According to one recent survey of 1,000 working parents, 60% feared that their family obligations would harm their careers. Respondents were concerned that family obligations would lead to:
So what do these people do about their worries? It turns out a good proportion admit to bending the truth, a.k.a. lying. Here’s how people dealt with their fears:
Is this fear misplaced or justified?
Bridget Schulte wrote about the stereotype of the “Ideal Worker” in her recent book:
“The ideal worker, freed from all home duties, devotes himself completely to the workplace. He is a face-time warrior, the first one in in the morning and the last to leave at night. He is rarely sick. Never takes vacation, or brings work along if he does. The ideal worker can jump on a plane whenever the boss asks because someone else is responsible for getting the kids off to school or attending the preschool play. In the professional world, he is the one who answers e-mails at 3 a.m., willing relocates whenever and wherever the company directs, and pulls all-nighters on last-minute projects at a moment’s notice. In the blue-collar workplace, he is always ready to work overtime or a second shift.”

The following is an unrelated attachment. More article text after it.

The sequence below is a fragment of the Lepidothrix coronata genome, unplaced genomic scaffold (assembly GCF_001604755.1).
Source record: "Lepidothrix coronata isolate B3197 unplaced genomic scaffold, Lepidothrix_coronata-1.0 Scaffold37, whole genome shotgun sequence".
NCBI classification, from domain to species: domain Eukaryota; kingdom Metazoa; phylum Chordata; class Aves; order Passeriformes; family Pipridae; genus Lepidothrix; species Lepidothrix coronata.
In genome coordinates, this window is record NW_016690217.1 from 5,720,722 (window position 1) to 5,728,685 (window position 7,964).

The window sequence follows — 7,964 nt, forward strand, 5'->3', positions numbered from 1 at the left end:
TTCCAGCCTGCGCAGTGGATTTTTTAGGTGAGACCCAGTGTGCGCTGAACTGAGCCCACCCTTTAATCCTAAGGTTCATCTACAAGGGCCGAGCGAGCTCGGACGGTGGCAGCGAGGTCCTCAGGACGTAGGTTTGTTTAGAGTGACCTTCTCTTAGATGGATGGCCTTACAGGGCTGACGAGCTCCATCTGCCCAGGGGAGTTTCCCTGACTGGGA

She concedes this is an exaggerated stereotype but presses that stereotypes reflect deeply held beliefs, and that the notion of the ideal worker wields immense power in the American workplace.
Despite a rational understanding that balanced, rested human beings make better decisions and evidence that concentration and attention-span necessary for decision-making deteriorate after minutes (not hours), we persist in cultural admiration of the Ideal Worker and hold ourselves up to that standard. Sometimes this is due to very real company or management culture. Other times, its in a grey area or even mostly in our own heads. I hope Fairygodboss can shed some light on which places exalt the Ideal Worker and which ones may be friendlier places to tell the truth.